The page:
Really. I have no idea which brand or product will perform the way a client needs it to at their home. I have no idea if they will like the scent of a product and if it will compliment everything else in their daily ritual. Performance and satisfaction are both completely subjective. There are no definitive means for an individual, professional or not, to say unequivocally that any one product will work for someone else. This is a fact. Unfortunately, most hairdressers attempt to up-sell products like a snake oil charlatan, particularly if they are working in a conventional hair salon. They have no idea or don't care, that this practice is at the top of the list of things clients dislike.
What a responsible hairdresser should offer is information and education on the types of products that could work or might work for someone. As frustrating as that may be, there is no way to know with 100% certainty that any product will work as advertised until a client gets it home and uses it as part of their normal routine. When it comes to hair cosmetics, it is typically a trial and error scenario, particularly for those with curly*, wavy or fine hair. I know this product truth is likely frustrating to hear. If it makes things easier, most people struggle with hair products because their hair hasn't been cut well and is severely underperforming. In this way, a really good cut takes much of the pressure off of a product's need to perform. This is the real root of the problem, pun intended.
Are expensive salon products even worth it then? This isn't for me or any other hairdresser to say. It is a case by case situation. What I tell my clients is this. If they like a certain product, if it works and makes them happy, I do not care where it was purchased or how much it cost. More than ever, I have clients who are making their own products at home or using things purchased from health food shops. I encourage and support all of this enthusiastically.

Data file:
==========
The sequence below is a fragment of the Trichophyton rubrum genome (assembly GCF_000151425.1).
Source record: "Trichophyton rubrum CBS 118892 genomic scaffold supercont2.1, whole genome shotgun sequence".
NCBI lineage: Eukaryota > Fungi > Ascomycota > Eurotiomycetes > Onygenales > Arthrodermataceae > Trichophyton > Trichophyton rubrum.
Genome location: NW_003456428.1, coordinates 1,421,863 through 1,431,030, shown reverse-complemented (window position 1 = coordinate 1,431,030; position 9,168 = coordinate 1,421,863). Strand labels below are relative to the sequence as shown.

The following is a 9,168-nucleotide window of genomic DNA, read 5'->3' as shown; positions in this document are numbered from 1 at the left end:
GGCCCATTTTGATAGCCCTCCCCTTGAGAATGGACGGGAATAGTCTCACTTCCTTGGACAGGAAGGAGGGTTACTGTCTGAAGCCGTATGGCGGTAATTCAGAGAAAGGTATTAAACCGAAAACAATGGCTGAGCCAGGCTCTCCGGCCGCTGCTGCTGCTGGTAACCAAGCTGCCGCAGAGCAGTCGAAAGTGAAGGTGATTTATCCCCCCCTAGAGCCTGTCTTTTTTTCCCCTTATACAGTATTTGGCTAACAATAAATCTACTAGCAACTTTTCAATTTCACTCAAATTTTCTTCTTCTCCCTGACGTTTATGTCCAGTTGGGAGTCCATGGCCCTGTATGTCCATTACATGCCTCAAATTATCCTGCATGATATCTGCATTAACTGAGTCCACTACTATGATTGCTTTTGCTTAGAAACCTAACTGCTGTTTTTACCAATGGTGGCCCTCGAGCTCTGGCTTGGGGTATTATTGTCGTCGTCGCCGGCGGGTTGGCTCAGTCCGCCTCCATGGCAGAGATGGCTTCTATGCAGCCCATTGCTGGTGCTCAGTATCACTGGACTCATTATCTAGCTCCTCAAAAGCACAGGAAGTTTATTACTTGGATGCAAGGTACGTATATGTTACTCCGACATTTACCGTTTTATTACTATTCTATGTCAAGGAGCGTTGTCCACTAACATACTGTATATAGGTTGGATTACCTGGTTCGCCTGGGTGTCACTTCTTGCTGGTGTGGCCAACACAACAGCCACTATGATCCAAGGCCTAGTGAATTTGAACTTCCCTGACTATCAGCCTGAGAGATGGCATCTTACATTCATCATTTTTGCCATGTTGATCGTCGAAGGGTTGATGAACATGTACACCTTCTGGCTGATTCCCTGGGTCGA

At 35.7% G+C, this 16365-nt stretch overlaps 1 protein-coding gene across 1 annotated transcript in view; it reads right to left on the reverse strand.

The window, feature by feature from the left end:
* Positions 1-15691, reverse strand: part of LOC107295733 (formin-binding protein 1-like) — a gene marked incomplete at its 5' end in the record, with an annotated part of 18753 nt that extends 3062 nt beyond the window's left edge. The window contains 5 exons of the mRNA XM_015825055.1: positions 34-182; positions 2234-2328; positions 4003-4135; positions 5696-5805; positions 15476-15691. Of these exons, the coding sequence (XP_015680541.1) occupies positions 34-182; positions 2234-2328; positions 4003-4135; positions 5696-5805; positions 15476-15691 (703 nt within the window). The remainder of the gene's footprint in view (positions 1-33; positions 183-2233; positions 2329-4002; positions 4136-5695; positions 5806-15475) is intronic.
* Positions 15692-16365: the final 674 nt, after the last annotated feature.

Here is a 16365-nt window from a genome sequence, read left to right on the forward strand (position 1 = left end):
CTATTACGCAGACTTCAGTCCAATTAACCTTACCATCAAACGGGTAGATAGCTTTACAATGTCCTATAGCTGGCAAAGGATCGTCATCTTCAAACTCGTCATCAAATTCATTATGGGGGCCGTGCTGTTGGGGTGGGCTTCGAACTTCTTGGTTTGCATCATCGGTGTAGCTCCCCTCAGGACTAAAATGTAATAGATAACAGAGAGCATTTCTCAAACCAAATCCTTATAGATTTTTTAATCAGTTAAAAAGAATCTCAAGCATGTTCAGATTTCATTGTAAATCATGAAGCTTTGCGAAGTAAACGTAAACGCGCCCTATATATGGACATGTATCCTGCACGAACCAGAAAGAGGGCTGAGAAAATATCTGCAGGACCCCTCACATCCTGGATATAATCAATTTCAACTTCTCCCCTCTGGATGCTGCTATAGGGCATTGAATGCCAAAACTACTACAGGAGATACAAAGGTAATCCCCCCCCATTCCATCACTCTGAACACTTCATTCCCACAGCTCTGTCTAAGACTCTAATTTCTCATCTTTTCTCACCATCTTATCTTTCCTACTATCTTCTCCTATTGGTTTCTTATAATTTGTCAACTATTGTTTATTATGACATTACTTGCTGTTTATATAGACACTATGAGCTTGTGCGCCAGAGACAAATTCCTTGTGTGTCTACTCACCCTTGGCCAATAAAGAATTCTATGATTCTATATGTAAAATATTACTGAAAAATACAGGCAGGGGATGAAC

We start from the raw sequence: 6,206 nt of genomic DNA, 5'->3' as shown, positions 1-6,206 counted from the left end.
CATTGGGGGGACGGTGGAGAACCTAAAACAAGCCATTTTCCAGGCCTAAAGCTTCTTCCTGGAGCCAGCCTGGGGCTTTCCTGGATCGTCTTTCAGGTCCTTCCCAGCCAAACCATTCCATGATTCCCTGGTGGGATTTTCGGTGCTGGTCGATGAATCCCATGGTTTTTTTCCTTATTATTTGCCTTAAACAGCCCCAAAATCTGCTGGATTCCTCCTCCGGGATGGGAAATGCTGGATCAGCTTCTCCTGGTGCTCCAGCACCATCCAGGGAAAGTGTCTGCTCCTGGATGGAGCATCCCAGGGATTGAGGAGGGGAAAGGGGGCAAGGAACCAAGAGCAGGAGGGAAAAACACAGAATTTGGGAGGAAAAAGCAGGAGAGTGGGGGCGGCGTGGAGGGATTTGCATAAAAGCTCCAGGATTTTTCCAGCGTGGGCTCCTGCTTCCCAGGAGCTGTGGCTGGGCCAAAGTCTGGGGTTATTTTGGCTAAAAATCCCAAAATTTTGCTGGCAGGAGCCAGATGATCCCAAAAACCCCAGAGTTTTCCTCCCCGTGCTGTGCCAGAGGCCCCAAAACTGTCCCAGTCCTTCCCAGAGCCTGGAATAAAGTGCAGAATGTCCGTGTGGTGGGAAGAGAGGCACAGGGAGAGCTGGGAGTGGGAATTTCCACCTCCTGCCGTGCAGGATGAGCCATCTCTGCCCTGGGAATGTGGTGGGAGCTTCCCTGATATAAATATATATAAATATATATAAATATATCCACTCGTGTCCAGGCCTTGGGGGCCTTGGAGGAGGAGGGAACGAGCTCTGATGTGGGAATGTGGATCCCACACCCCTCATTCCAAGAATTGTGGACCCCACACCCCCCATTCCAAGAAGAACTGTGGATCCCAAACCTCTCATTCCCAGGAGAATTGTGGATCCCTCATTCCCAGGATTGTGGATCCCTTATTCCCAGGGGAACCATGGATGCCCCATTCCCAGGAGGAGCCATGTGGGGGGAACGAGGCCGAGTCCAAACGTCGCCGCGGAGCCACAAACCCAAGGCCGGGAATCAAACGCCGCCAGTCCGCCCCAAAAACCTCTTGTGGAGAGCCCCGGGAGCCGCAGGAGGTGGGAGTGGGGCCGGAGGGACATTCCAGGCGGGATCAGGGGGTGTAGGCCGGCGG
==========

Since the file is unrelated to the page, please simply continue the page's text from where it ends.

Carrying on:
In the end, I use my experience in this industry to honesty educate my clients so that they are well informed. A well-informed client is much better positioned to begin the necessary trial and error practice of finding a product that can offer them the results they seek. Make no mistake, a great haircut is where it all starts. It provides the visual and emotional motivation most clients have been needing to help them on their journey.
*Specifically for those with curly hair, there is a lot of information out there regarding things like micro-fibre towels, sulphates and silicone. My stance is, to each their own. I am firmly against adherence to any particular ritual as a 'one size fits all' ideology. While many of the strict methods and practices work for some people, there are plenty of others who choose whatever gives them the best result with the least amount of effort. As stated earlier, a good hairdresser will simply educate clients on various options and let them discover and decide what is best for them. It bears repeating, a great haircut will provide a shape that can support effort and effortlessness equally.